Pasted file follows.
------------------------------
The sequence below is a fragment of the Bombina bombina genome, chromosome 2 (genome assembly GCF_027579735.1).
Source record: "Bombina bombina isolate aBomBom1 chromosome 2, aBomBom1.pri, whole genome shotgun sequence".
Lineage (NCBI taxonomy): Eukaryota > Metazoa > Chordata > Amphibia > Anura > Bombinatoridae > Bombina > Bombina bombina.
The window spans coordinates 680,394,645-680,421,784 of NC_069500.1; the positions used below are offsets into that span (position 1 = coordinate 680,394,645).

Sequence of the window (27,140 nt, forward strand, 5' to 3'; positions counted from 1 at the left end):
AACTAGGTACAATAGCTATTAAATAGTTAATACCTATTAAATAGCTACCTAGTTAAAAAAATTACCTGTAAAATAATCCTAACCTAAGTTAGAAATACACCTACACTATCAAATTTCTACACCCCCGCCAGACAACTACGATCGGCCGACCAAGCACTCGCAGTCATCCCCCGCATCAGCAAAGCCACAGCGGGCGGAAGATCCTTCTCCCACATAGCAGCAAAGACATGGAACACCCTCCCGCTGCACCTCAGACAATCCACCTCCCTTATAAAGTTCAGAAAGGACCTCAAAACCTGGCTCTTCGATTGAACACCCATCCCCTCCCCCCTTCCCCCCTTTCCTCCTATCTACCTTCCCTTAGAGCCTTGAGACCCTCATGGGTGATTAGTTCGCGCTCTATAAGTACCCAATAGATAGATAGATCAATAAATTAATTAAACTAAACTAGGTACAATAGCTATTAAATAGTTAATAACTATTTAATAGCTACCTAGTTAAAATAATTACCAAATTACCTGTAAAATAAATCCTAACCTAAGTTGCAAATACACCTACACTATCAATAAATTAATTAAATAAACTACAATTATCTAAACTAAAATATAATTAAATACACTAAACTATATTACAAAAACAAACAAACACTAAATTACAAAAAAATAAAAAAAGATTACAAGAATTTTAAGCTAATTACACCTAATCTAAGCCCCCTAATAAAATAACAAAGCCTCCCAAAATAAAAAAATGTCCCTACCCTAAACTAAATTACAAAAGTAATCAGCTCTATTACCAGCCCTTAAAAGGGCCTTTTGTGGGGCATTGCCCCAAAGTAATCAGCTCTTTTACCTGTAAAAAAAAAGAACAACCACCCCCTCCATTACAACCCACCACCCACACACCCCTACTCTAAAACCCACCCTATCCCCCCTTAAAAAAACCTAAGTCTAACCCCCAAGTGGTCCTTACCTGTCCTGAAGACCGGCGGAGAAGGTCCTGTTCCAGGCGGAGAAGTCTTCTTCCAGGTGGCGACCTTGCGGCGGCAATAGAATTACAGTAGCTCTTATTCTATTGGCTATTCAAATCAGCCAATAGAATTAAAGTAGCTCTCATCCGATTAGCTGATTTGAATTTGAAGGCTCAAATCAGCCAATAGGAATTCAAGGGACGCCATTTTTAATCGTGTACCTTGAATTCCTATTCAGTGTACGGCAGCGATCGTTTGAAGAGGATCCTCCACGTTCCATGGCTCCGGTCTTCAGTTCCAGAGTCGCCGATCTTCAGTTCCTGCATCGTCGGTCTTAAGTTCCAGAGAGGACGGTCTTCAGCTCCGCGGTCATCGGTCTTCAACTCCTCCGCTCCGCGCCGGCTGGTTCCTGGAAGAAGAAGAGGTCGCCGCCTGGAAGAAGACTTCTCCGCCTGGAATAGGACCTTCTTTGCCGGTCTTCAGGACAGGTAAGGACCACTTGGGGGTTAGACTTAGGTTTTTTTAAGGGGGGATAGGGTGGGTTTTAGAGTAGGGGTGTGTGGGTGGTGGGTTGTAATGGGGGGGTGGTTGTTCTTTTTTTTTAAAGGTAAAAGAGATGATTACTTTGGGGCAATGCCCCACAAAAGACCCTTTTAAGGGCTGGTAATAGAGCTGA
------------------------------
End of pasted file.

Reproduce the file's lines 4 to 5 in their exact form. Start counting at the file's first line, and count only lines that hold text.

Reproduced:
The window spans coordinates 680,394,645-680,421,784 of NC_069500.1; the positions used below are offsets into that span (position 1 = coordinate 680,394,645).

Sequence of the window (27,140 nt, forward strand, 5' to 3'; positions counted from 1 at the left end):